Banking breast milk for babies

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1 year impact report

With your support, we assisted four hospitals using FoneAstra, providing important training to the technical staff, and developing an implementation document to provide guidance.

Impact for girls & women

We did not track the gender of recipients of donor milk for this project, however 86 women donated breast milk during this period.

Estimated girls & women affected

Countless

Broader impact

We were not able to track the total number of community members affected by this program.

Estimated community members affected

Countless

Saving newborn lives through strengthening human milk banking in South Africa

One year ago, you chose to support human milk banking in South Africa. Donor human milk is the best nutrition and protection for infants who don’t have access to their own mothers’ milk, including pre-term or low-birthweight infants whose mothers are sick or have died. These babies are often in a neonatal intensive care units and at high risk of complications that could result in death. Providing breast milk is the best protection for them. Ensuring that human milk banks exist so that donor human milk is available is critical.

Although several human milk banks already existed in South Africa, these were designed for larger hospitals. Smaller hospitals or those with small neonatal wards did not have a way to support a milk bank. PATH and the University of Washington, together with the Human Milk Banking Association of South Africa, are using FoneAstra, a mobile phone–based pasteurization monitoring system to ensure a safe, simple and low-cost heat treatment of donor milk. This simple device enables small human milk banks to operate quickly and efficiently.

We used the funds from Catapult to expand our work making FoneAstra available for human milk banks. With your support, we assisted four hospitals using FoneAstra, providing important training to the technical staff, and developing an implementation document to provide guidance and training for other milk banks around the world.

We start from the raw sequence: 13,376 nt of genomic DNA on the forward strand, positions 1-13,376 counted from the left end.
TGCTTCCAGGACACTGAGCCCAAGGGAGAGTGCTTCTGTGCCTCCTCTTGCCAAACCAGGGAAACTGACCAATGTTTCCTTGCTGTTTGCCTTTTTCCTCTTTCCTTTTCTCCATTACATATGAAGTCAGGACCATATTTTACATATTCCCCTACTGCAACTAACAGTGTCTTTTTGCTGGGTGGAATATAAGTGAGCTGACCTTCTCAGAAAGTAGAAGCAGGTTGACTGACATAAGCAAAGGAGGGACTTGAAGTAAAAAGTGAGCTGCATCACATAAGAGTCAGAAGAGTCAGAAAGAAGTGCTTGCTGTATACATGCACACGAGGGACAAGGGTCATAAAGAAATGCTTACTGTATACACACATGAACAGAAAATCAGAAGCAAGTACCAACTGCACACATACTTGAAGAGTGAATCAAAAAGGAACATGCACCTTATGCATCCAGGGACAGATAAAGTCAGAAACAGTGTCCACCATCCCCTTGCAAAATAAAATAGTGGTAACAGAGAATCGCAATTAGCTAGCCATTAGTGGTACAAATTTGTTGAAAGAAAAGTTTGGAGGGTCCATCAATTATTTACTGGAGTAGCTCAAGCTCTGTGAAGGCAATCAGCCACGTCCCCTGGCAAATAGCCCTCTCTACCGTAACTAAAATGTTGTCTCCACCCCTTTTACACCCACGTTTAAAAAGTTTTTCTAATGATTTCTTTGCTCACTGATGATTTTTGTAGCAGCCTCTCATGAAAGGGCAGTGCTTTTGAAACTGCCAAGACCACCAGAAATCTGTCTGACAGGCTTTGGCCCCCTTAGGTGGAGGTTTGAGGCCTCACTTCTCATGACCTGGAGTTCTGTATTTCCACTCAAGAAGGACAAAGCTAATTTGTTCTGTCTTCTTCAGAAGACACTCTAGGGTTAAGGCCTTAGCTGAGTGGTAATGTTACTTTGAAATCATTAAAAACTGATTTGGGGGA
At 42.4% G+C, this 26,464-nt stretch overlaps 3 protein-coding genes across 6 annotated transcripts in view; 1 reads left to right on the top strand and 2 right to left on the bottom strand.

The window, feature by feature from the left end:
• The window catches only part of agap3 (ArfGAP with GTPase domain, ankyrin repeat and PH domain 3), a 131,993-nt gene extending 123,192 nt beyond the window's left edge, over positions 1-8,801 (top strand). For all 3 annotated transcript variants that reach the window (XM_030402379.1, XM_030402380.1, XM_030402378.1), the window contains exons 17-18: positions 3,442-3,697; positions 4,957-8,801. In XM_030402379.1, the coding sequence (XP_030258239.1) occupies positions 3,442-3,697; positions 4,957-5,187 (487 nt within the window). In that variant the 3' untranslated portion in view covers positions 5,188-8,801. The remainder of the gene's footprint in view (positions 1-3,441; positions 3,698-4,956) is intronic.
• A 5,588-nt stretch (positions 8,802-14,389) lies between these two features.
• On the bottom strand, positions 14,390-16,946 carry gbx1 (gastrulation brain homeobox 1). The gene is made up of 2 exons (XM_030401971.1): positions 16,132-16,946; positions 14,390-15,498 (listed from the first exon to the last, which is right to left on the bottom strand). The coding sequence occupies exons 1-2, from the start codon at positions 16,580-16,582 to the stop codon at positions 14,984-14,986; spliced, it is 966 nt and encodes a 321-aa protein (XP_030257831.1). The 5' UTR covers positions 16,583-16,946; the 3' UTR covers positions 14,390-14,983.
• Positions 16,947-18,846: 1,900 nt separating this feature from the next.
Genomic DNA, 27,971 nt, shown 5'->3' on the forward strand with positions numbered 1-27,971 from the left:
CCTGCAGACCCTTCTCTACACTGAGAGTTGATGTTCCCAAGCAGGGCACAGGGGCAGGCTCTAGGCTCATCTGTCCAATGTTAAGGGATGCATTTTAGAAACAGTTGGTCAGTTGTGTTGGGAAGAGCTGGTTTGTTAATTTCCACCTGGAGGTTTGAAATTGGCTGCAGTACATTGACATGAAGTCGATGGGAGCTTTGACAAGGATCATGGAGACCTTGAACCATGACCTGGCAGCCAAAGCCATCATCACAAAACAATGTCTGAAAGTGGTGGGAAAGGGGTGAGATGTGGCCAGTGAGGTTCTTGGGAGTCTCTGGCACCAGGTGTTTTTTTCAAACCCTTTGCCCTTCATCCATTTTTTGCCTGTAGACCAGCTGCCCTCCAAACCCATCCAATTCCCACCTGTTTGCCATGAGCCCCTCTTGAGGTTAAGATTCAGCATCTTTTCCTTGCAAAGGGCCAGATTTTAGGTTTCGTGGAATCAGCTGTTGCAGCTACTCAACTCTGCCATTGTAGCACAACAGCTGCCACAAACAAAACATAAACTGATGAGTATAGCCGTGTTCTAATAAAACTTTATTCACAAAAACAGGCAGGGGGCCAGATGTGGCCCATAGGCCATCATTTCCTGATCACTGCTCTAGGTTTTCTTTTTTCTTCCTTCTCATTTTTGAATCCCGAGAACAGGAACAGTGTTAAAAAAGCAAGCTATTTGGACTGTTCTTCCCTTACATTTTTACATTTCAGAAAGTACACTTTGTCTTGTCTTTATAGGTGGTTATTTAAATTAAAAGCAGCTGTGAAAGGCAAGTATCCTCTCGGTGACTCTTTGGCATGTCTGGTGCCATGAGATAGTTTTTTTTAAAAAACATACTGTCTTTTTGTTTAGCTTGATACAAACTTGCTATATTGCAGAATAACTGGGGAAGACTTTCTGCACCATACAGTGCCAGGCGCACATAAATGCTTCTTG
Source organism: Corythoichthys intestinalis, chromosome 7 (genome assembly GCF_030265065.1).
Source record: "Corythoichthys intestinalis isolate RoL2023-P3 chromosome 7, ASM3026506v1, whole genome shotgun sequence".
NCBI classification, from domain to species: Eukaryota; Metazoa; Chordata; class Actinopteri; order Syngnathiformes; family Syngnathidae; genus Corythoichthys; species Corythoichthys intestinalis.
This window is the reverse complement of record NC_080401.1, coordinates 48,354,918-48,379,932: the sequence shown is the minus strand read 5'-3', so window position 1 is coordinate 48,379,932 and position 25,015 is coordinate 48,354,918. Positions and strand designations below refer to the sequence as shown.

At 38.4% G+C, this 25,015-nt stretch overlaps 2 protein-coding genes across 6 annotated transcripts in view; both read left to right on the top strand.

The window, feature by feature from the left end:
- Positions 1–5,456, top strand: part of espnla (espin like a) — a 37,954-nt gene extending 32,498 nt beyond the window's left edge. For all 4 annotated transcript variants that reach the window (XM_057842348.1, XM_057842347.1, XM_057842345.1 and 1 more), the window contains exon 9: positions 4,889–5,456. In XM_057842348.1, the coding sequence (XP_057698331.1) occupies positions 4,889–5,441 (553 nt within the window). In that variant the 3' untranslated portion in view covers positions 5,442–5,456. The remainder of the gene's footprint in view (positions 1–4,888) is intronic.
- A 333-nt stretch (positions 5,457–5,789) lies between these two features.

Get personal

“I have met with several doctors who care for the very sick babies. One doctor stood out. She had set up FoneAstra on a bench in their ward because she was passionate that giving babies donor milk would save lives. She said she had seen firsthand the huge differences in how quickly these fragile babies improve when they are fed donor milk. It was her mission to encourage all other hospitals to set up a small milk bank – a simple way to save babies.” - Kiersten Israel-Ballard, PATH Project Manager

Risks and challenges

  • Government support is needed to ensure the sustainability of human milk banks. A lack of support could put milk banking programs at risk. In the initial launch of this project, we found milk banks to be effective, but they would require additional support from the government. One facility wasn’t able to continue. Our team is now working closely with the government to ensure milk banks are aligned with government priorities.
  • Many human milk banks do not have enough donor milk. Awareness campaigns are needed to support breastfeeding in the community so that donors exist to provide donor milk. Our activities now focus on providing these awareness campaigns to alleviate risk of lack of donor milk.

What we’ve learned

Small human milk banks are needed, but we learned that they are not the only answer. They will operate more effectively if they are part of a network which would allow for communication channels and enhanced quality control. Larger milk banks at larger hospitals could serve as reference facilities with large-scale pasteurizers; small milk banks could operate at small facilities with small-scale pasteurizers like our FoneAstra device. Setting up independent milk banks is not as effective or sustainable. We also needed more emphasis on breastfeeding promotion and awareness so breast milk donors will be available in the community; a foundation of breastfeeding support throughout the network area is needed.